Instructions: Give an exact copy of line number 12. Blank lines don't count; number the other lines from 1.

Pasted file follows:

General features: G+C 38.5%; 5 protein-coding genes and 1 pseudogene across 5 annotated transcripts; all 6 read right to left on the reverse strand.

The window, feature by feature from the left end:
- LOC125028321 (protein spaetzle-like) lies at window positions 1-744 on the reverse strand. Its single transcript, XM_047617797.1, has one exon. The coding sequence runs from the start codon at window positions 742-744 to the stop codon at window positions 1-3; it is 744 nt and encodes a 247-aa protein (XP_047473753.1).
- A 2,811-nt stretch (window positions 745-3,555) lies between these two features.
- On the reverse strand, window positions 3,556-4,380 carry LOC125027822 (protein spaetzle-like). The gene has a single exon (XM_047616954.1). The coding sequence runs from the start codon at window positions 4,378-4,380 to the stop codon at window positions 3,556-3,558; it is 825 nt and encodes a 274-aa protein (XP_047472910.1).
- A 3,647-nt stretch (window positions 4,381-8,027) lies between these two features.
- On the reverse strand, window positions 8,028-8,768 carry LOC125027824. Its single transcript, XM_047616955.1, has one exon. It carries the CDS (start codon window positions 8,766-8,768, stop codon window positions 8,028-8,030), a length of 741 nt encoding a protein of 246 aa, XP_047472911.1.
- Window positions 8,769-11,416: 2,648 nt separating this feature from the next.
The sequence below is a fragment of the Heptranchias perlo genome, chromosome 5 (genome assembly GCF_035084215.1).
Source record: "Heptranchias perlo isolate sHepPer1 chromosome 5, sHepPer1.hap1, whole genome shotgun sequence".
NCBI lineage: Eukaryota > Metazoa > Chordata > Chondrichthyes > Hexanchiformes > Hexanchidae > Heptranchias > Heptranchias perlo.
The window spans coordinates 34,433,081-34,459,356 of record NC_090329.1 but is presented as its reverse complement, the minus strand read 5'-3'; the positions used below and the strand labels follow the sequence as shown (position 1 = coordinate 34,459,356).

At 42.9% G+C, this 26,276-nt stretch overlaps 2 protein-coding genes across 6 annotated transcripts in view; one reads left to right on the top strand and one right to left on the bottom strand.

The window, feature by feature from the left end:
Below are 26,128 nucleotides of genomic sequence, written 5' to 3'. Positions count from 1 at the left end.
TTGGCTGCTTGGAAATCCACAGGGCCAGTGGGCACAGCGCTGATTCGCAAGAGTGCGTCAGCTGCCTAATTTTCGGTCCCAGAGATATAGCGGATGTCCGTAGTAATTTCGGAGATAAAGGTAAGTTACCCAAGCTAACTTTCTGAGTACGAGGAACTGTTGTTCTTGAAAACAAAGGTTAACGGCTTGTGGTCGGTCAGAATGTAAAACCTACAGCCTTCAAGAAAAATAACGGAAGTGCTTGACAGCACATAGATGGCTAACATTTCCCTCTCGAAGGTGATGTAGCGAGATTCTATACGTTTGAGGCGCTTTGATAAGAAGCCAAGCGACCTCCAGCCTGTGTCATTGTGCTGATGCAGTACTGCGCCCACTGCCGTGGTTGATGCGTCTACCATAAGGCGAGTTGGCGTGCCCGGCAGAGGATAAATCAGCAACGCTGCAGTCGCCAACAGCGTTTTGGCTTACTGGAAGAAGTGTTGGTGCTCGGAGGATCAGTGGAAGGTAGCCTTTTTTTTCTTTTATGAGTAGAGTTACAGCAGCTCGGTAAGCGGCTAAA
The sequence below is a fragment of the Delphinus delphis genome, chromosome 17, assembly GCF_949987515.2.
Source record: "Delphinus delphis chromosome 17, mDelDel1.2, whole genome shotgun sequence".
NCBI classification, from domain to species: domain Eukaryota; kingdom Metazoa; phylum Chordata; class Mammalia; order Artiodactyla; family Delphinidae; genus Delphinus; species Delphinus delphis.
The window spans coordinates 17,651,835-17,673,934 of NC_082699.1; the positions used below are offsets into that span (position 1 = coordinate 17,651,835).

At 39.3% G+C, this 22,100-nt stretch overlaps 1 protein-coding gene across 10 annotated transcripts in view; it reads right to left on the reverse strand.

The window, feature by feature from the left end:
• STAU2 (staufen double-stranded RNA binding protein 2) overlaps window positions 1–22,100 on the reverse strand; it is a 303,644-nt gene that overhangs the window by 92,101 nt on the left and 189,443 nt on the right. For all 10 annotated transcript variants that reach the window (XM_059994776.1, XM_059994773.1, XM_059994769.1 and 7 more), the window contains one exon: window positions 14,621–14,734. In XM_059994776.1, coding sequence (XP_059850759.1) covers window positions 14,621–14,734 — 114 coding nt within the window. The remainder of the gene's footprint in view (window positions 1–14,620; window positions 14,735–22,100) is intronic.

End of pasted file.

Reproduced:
The window spans coordinates 34,433,081-34,459,356 of record NC_090329.1 but is presented as its reverse complement, the minus strand read 5'-3'; the positions used below and the strand labels follow the sequence as shown (position 1 = coordinate 34,459,356).